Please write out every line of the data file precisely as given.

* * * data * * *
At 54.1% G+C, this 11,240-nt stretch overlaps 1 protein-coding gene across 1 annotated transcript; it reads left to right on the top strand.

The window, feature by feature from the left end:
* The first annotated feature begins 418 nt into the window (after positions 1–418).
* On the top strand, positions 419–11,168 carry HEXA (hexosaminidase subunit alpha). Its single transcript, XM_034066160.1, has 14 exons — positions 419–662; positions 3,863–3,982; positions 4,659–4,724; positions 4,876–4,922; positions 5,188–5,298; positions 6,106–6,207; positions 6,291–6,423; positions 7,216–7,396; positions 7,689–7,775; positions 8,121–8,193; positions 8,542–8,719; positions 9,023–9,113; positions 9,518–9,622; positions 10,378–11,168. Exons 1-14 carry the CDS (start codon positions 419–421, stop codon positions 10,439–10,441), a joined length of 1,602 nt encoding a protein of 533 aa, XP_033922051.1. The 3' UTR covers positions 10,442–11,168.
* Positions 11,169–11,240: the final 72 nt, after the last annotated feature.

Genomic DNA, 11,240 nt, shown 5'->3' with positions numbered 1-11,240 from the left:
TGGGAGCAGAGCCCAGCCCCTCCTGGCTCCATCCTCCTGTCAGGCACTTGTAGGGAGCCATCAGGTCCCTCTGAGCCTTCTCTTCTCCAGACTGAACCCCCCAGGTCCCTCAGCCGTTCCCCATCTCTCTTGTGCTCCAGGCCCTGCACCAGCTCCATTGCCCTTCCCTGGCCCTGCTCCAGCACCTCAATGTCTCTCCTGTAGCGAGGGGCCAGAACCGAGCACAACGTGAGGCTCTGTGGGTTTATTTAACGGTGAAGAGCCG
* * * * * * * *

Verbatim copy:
At 54.1% G+C, this 11,240-nt stretch overlaps 1 protein-coding gene across 1 annotated transcript; it reads left to right on the top strand.

The window, feature by feature from the left end:
* The first annotated feature begins 418 nt into the window (after positions 1–418).
* On the top strand, positions 419–11,168 carry HEXA (hexosaminidase subunit alpha). Its single transcript, XM_034066160.1, has 14 exons — positions 419–662; positions 3,863–3,982; positions 4,659–4,724; positions 4,876–4,922; positions 5,188–5,298; positions 6,106–6,207; positions 6,291–6,423; positions 7,216–7,396; positions 7,689–7,775; positions 8,121–8,193; positions 8,542–8,719; positions 9,023–9,113; positions 9,518–9,622; positions 10,378–11,168. Exons 1-14 carry the CDS (start codon positions 419–421, stop codon positions 10,439–10,441), a joined length of 1,602 nt encoding a protein of 533 aa, XP_033922051.1. The 3' UTR covers positions 10,442–11,168.
* Positions 11,169–11,240: the final 72 nt, after the last annotated feature.

Genomic DNA, 11,240 nt, shown 5'->3' with positions numbered 1-11,240 from the left:
TGGGAGCAGAGCCCAGCCCCTCCTGGCTCCATCCTCCTGTCAGGCACTTGTAGGGAGCCATCAGGTCCCTCTGAGCCTTCTCTTCTCCAGACTGAACCCCCCAGGTCCCTCAGCCGTTCCCCATCTCTCTTGTGCTCCAGGCCCTGCACCAGCTCCATTGCCCTTCCCTGGCCCTGCTCCAGCACCTCAATGTCTCTCCTGTAGCGAGGGGCCAGAACCGAGCACAACGTGAGGCTCTGTGGGTTTATTTAACGGTGAAGAGCCG